These and other advantages of the present invention will become apparent as the specification is read and understood.

BRIEF DESCRIPTION OF THE DRAWINGS FIG. 1 is a block diagram of the general form of an adaptive delta modulation system as is well known in the prior art.

FIG. 2 is a block diagram of the transmitter portion of the adaptive delta modulation system according to the present invention.

FIG. 3 is a partial block logic diagram of the three bit memory and step size change memory.

FIG. 4 is a partial block logic diagram of the algorithm logic and up/down counter.

FIG. 5 is a partial block schematic diagram of the step size number decoder and switched resistor net work.

DESCRIPTION OF THE PREFERRED EMBODIMENTS Referring now to FIG. 1 of the drawings wherein an adaptive delta modulation information transmission system is shown generally as comprising a transmitter portion and a receiver portion connected by a transmis sion medium. An analog input signal, which ordinarily will be a voice audio signal is applied to the transmitter on an input line 2. The transmitter portion includes a comparator 4, a flip-flop 8, an integrator 26 and a stepsize logic circuit 18. The output of the transmitter portion comprising first and second digital signals, such as ones" and zeroes representing the companded delta modulation information or delta bits are provided on output line 14 to the transmission medium which may take any suitable form. The digital delta bit information from the transmission medium is applied to the receiver portion on an input line 30. The receiver portion includes a flipflop 32, a step-size logic circuit 40, as in the transmitter portion, and an integrator 44, as in the transmitter portion. An analog output signal is provided on line 48 which closely follows the analog input signal on line 2 of the transmitter portion. The delta modulation system elements shown in FIG. I are configured in a manner well known in the prior art.

Referring more specifically to the arrangement of the adaptive delta modulation system of FIG. I, the comparator 4 receives the analog input signal on line 2 and the output of the integrator 26 on line 28 and provides either a signal of a first sense if the magnitude of the line 2 signal exceeds that of the line 28 signal or a signal of a second sense if the line 28 signal magnitude exceeds the line 2 signal magnitude. The output of comparator 4 on line 6 is sampled by means of a flip-flop 8 which receives the sampling clock signal on line 10. The output of flip-flop 8 on line 12 is the transmitter portion output and comprises a serial bit stream of first and second digital signals comprising digital bits spaced in time by the periodic clock signal on line 10. The serial bit stream thus has a data interval defined by the periodic clock signal and in accordance with conventional delta modulation transmitter operation the data stream represents an increase or decrease of the analog signal by predetermined amount.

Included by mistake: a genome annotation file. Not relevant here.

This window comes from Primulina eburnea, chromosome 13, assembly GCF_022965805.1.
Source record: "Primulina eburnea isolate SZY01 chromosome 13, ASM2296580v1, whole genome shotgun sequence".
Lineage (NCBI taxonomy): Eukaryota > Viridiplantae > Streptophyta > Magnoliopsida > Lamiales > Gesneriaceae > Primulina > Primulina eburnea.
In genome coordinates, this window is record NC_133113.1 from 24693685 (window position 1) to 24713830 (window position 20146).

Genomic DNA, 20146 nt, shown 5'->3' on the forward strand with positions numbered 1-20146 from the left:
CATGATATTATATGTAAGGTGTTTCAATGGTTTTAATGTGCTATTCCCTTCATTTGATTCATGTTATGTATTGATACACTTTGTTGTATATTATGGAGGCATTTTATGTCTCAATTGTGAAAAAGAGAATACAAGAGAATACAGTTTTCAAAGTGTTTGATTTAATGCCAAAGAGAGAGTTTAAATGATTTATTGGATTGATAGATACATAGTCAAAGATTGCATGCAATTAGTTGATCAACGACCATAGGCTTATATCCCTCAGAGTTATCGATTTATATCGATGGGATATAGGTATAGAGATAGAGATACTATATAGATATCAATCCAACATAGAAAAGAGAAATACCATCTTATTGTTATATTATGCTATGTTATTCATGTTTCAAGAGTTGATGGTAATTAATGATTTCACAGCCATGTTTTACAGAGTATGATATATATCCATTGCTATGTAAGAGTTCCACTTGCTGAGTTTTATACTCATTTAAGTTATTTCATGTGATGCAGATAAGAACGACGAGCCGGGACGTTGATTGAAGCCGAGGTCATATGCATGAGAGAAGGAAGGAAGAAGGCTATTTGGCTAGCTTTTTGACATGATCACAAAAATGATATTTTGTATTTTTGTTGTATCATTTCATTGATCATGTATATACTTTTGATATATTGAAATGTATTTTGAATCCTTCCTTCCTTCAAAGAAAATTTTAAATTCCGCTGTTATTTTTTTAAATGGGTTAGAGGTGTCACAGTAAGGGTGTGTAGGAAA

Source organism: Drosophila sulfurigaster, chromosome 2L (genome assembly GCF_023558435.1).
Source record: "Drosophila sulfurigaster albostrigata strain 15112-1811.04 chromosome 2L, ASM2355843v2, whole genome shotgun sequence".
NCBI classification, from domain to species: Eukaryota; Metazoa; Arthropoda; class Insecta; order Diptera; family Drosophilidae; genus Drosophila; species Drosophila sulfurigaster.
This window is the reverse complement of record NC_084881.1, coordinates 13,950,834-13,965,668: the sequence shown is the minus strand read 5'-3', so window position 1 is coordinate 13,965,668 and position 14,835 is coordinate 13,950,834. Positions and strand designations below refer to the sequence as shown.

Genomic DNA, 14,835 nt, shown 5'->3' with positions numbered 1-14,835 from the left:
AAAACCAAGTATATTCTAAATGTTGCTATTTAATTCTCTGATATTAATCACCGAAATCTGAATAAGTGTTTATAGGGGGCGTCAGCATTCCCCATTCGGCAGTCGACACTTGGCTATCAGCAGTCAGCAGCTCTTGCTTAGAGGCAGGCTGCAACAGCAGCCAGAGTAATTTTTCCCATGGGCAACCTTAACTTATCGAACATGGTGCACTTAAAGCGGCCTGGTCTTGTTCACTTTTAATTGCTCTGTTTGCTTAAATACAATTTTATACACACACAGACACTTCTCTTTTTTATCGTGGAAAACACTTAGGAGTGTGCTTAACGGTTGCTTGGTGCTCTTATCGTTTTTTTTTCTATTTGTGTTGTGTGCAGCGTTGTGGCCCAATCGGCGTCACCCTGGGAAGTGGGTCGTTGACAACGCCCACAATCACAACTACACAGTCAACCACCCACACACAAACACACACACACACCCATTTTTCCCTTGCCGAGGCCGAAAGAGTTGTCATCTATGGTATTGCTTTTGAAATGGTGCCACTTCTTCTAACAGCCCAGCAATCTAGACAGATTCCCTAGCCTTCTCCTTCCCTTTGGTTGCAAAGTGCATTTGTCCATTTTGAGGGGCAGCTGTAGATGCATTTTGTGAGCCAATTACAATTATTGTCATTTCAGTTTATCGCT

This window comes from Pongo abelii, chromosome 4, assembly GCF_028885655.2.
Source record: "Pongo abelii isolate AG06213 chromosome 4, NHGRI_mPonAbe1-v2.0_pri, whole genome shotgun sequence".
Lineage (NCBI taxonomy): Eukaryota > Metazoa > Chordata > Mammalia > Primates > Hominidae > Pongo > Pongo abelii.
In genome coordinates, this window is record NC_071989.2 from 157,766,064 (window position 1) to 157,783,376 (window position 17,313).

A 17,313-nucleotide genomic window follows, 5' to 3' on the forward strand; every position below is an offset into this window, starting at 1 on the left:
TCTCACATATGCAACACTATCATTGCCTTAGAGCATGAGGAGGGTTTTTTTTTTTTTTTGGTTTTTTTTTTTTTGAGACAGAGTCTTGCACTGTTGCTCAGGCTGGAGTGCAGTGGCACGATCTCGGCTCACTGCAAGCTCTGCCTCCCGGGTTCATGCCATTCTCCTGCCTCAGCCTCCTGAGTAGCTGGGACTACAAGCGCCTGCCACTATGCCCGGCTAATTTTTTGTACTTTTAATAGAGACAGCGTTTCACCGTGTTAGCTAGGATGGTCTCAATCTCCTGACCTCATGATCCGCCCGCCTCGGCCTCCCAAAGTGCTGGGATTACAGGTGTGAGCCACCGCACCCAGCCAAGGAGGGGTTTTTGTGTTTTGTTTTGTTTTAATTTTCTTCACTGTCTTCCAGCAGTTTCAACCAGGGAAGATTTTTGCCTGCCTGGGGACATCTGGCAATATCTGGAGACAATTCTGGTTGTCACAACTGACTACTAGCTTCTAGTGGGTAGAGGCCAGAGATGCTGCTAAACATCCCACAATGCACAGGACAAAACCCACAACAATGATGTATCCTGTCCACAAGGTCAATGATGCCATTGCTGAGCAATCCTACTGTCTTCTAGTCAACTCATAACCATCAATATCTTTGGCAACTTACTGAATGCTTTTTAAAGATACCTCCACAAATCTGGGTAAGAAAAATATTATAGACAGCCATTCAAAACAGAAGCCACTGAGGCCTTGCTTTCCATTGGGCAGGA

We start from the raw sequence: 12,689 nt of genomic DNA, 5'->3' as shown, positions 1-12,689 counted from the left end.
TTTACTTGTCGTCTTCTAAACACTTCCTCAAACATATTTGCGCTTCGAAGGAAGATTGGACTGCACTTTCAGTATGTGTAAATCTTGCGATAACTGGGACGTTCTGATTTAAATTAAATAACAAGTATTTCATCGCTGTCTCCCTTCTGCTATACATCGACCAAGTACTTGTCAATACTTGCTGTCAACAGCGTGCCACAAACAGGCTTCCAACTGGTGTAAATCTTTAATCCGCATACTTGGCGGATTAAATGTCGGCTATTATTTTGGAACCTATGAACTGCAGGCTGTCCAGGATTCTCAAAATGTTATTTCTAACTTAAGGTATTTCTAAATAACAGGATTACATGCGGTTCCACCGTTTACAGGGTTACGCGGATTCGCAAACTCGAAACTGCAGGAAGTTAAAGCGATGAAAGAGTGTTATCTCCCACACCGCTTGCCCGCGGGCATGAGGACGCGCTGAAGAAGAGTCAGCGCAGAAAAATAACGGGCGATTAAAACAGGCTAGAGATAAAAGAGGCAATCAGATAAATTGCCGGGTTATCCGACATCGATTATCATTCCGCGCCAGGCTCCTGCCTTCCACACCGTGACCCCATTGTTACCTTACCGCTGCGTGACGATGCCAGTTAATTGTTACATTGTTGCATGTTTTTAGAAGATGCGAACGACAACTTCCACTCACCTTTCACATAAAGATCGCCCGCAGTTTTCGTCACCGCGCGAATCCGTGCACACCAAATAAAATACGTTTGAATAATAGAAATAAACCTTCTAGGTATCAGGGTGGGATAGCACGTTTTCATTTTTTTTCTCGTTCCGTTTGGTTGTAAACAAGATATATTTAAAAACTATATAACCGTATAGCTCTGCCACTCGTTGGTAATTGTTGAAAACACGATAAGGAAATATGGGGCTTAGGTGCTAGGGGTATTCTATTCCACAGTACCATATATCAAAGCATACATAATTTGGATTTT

The flip-flop output on line 12 is also applied to a conventional integrator 26 via line 24 and to a step size logic circuit 18 via line 16. The step size logic circuit 18 also receives the same periodic clock signal on line 20 as is present on line 10. The circuit 18 output on line 22 controls the quantization step size effected by the integrating circuit 26.

In the receiver portion of the system, flip-flop 32 receives the delta bits on input line 30 and is clocked by a periodic clock signal on line 34 which is derived from the signal on line 30 by means not shown. The flipflop 32 output is applied on lines 36 and 46 to integrator 44 and on lines 36 and 38 to step size logic circuit 40. Circuit 40 controls the quantization step size in integrator 44 via line 42.

Referring now to the remaining figures in which details of the adaptive delta modulation system according to the present invention are shown. In FIG. 2, the step size logic circuit 18 is shown as including a 2-bit memory 60, a step size change memory 70, an algorithm logic circuit 68, an up/down counter 74 and a decoder 82. The serial bit stream of delta bits on line 12 from the flip flop 8 is applied to the 2-bit memory 60 which provides the same serial bit stream output on line 62, a serial bit stream delayed one data interval on line 64 and a serial bit stream delayed two data intervals on line 66. Flipflop 8 in combination with 2-bit memory 60 constitutes a 3-bit memory. At any particular data interval the digital signals on lines 62, 64 and 66 may be referred to as P P,, and P where P is the present delta bit, P, is the last previous delta bit and P is the second previous delta bit. Algorithm logic unit 68 receives lines 62, 64 and 66 and provides count up and count down signals to the up/down counter 74 in accordance with a predetermined algorithm. An up count signal is provided when P P and I are equal to each other, that is, they are all 1's or all 0s, and a down count signal is provided when the P and P signals are equal to each other and not equal to P The P and P signals on lines 62 and 66 are also applied to the step size change memory 70 which functions to prevent the up/down counter 74 from acting on successive count up or count down instructions from logic 68 in successive data intervals. The count in the up/down counter 74 comprises a step size number on lines 76, 78 and 80 which is referred to as Q Q and Q The step size number, of which there are eight possible in this example, refers to a particular step size magnitude which is determined by decoder 82 which controls the integrator 26 via line 22. The clock signal is applied to memory 60, memory 70 and counter 74.